“Creativity” – what comes to mind? Inner dialogue such as “I don’t have time for creativity,” or “my kids have time for creativity but I don’t, I have to work and clean the house.” Or, “I used to be creative. . . ”
Creative simply means manifesting something with our minds, hearts, and bodies that has meaning to us. It is one of the ways we make meaning out of our lives. It can be something that can be held, worn, or listened to. It can be something eaten, smelled, or touched. It can be something that makes us think in a way we’d never thought before.
So creative families . . . what might that look like?
Creativity requires unplanned, unscheduled time to let emerge what’s waiting to be expressed. Both parents and children need time and space for their creativity to be explored. A good question to grapple with is: does pure creativity require an environment free from judgement, competition, and goal-orientation; or do those foster creativity? For some children one is true, for others, the opposite. Take time to find out which is true for your child(ren) and for yourself. The best way to promote creativity in your children is by modelling being creative yourself.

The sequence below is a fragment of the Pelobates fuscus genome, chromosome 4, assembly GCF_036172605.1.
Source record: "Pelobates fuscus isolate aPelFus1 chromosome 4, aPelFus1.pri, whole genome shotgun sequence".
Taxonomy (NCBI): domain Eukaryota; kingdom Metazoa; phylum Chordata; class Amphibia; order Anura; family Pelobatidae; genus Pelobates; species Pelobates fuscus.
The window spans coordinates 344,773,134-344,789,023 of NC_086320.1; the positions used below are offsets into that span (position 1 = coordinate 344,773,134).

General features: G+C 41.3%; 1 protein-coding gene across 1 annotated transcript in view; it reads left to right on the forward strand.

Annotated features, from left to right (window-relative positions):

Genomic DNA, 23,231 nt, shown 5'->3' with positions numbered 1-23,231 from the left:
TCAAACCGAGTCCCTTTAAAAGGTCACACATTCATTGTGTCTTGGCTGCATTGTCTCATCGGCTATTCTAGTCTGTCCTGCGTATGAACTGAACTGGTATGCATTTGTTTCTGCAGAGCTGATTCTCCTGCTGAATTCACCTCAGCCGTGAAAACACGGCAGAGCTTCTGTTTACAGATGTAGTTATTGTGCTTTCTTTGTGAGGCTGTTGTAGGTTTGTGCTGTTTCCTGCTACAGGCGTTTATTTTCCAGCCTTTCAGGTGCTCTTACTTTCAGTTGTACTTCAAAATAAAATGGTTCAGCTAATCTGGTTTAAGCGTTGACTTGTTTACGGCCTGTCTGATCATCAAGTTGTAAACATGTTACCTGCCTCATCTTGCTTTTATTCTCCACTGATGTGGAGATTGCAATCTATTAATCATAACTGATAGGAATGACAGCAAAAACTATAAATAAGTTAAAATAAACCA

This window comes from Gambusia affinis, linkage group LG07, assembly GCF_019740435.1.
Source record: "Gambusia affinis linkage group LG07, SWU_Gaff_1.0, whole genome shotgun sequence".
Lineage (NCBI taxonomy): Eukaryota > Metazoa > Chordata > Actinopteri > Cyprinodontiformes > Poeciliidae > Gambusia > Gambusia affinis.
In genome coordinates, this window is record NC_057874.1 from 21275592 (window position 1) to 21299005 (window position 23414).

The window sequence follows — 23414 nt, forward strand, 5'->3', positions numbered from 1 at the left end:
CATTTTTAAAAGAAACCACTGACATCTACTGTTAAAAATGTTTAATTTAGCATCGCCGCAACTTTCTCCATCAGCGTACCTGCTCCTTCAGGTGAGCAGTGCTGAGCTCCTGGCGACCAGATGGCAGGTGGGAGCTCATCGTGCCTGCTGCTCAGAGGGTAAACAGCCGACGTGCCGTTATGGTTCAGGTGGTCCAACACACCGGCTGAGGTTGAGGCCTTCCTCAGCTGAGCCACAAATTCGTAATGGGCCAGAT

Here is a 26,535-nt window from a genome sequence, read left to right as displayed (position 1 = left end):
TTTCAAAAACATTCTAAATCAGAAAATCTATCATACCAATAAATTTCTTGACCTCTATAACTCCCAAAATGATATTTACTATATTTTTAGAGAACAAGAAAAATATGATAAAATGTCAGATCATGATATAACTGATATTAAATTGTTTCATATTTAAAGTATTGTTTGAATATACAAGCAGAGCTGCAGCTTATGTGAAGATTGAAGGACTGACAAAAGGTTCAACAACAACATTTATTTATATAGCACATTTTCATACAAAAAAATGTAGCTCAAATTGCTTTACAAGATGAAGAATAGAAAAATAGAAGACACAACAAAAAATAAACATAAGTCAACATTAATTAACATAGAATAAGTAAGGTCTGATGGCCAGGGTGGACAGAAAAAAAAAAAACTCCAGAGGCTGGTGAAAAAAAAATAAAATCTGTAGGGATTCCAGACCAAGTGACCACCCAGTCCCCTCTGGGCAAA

– give yourself time to be creative
– let your children see you grapple with self-judgment while creating, struggling to find self-acceptance
– let them see you struggle with being patient with yourself and your project
– let them see you struggle with self-control, and master it
Modelling the fun and the edginess of creativity to our children teaches them not only the importance of creativity, but also how to develop self-control and acceptance.